The Compelling Relationship between Youth Sports and Success as an Adult
By Joe Ulm
Success, however we define it, is something we all want for our kids. We encourage our kids to participate in sports for lots of reasons, but one of those reasons is because we see a relationship between youth sports and how it helps our kids’ social, psychological, and physical development. But does participation in youth sports really relate to success? Or is it just some nostalgic feeling we have based on our own past experiences?
Over the past decade or so, some significant studies have been performed that provide good, reliable data on that relationship. As expected, there IS a relationship between participation in youth sports and success as an adult, and although the relationship isn’t absolute, the correlation is compelling. Here are some examples:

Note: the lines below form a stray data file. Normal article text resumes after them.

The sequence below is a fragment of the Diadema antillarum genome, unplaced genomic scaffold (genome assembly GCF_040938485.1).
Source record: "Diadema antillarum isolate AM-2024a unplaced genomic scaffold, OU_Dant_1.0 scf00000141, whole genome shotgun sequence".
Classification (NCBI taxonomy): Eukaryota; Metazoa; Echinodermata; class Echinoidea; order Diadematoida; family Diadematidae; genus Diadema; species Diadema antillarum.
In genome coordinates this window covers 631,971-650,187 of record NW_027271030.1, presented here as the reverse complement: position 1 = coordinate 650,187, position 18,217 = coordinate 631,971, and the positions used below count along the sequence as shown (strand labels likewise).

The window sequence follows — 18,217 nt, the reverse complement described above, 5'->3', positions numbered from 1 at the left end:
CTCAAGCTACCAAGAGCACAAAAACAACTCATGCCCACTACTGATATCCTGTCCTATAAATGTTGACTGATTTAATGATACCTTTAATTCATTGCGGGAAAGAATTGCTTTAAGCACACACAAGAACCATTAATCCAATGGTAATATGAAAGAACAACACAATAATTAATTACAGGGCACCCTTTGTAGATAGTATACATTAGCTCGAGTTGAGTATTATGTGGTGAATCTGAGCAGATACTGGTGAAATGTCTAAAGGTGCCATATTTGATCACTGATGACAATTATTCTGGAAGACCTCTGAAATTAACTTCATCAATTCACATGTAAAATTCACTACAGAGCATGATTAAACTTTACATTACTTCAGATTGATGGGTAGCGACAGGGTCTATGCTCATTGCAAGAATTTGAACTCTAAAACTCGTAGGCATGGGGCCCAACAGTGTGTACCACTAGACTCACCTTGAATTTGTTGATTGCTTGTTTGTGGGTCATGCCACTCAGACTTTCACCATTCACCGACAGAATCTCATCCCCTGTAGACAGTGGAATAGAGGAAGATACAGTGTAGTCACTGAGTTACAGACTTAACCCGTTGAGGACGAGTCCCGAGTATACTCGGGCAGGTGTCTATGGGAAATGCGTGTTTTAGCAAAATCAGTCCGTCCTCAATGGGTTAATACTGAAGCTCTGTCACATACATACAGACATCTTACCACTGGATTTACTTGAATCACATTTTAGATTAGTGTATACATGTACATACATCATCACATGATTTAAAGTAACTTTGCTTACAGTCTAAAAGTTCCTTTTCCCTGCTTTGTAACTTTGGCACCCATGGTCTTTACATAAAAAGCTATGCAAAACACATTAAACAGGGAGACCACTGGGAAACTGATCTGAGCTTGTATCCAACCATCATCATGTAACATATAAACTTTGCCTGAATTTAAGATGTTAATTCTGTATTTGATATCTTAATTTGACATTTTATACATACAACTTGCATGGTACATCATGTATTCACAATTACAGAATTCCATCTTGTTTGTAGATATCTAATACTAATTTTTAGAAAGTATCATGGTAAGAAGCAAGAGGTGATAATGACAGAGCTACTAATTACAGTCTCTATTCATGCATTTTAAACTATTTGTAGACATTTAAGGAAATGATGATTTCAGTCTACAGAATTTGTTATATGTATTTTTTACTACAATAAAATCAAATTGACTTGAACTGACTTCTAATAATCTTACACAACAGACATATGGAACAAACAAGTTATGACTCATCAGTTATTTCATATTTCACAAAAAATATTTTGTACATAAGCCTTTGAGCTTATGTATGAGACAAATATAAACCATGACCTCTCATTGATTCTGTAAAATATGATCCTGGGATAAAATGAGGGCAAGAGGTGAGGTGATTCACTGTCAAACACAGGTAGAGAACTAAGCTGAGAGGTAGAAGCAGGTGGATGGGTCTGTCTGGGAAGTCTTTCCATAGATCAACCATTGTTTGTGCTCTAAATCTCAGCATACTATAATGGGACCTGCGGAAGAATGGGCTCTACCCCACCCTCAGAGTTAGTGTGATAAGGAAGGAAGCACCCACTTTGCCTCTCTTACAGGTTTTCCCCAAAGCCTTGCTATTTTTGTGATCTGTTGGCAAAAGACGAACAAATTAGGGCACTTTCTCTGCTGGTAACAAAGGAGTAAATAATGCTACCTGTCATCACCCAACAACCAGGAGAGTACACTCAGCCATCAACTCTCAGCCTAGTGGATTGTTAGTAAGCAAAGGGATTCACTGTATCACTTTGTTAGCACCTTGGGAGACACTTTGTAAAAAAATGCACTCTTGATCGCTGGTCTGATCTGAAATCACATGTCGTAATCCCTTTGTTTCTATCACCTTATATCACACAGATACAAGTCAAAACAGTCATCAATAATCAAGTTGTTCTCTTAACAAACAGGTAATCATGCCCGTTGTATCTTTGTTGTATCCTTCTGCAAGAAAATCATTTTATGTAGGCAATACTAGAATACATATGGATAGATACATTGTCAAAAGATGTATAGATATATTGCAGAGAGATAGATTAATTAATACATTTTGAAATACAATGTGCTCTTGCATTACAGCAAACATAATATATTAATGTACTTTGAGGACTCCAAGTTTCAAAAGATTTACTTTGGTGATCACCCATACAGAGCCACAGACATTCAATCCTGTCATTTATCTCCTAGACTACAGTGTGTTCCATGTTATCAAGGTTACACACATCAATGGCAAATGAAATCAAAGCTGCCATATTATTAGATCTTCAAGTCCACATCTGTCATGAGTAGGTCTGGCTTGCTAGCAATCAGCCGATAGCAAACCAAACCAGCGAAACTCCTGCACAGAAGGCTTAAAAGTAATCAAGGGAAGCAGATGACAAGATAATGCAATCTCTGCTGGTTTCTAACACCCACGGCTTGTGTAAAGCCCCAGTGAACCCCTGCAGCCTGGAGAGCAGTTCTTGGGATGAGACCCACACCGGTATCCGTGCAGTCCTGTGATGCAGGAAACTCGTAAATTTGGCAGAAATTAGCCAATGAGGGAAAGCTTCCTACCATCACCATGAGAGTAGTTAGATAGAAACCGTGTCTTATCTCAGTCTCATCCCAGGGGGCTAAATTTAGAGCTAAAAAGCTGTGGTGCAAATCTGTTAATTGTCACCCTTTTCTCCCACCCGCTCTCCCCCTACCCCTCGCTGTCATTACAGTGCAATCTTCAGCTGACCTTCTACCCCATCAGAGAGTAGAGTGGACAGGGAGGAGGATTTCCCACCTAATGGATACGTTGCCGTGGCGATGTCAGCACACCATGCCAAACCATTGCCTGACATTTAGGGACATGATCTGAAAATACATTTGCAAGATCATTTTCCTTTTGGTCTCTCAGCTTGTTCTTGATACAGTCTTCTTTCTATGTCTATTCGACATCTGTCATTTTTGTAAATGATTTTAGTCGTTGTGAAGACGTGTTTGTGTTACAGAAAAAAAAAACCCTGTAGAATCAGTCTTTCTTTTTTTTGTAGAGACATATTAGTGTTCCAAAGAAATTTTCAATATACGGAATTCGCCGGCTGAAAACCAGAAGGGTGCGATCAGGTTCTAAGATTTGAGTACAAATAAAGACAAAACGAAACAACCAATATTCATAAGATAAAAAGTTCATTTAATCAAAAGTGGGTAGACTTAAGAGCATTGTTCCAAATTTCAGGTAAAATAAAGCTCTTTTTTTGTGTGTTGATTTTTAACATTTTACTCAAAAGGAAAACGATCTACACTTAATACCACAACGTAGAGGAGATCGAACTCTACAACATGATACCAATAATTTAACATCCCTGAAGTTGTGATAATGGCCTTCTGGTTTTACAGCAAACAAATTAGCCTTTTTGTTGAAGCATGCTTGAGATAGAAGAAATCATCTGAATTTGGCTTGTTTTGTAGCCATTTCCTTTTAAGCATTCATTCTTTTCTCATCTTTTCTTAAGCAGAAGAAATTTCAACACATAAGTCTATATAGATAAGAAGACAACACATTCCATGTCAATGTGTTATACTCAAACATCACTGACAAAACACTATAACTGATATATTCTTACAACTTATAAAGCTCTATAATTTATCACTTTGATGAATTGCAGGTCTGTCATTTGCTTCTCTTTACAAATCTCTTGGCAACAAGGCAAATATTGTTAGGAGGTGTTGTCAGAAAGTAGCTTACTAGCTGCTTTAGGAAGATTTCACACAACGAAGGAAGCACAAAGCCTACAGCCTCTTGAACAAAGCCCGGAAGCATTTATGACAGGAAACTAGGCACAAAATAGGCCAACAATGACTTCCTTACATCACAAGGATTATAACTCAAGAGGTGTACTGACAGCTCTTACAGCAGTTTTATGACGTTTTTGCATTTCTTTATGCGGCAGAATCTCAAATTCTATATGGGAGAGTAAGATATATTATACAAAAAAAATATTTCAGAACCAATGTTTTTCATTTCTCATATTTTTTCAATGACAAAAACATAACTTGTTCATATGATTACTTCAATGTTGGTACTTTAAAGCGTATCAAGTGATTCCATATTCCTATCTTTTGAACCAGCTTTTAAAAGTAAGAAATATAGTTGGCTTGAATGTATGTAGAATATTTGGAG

- 95% of Fortune 500 executives participated in high school athletics.
- 96% of dropouts in 14 school districts in seven regions of the nation were not participating in an athletic program.
A 2018 Whitehouse Study concludes:
“A growing literature evaluates the impact of various childhood interventions on children’s long-term outcomes. Examples include early education programs, increased access to safety net programs, and moves from public housing to higher opportunity neighborhoods (Heckman et al. 2010; Hoynes and Schanzenbach 2018; Chetty et al. 2016). These interventions, in some cases, are shown to improve the long-term health and economic and social wellbeing of children upon reaching adulthood.”
This study from Cornell University shows a correlation between youth sports and career success concluding:
- “Past participation in competitive team sports marks you as a winner in the competition for better jobs.”
Indeed, there are still a bevy of challenges in youth sports, but too often we only hear about the challenges. As real as those challenges may be, the benefits youth sports provides our kids is significant.
Even better is that we get the opportunity to address those challenges and build something that helps them achieve their own success. And from what the data shows they probably will. We just need to build it right. Together. United.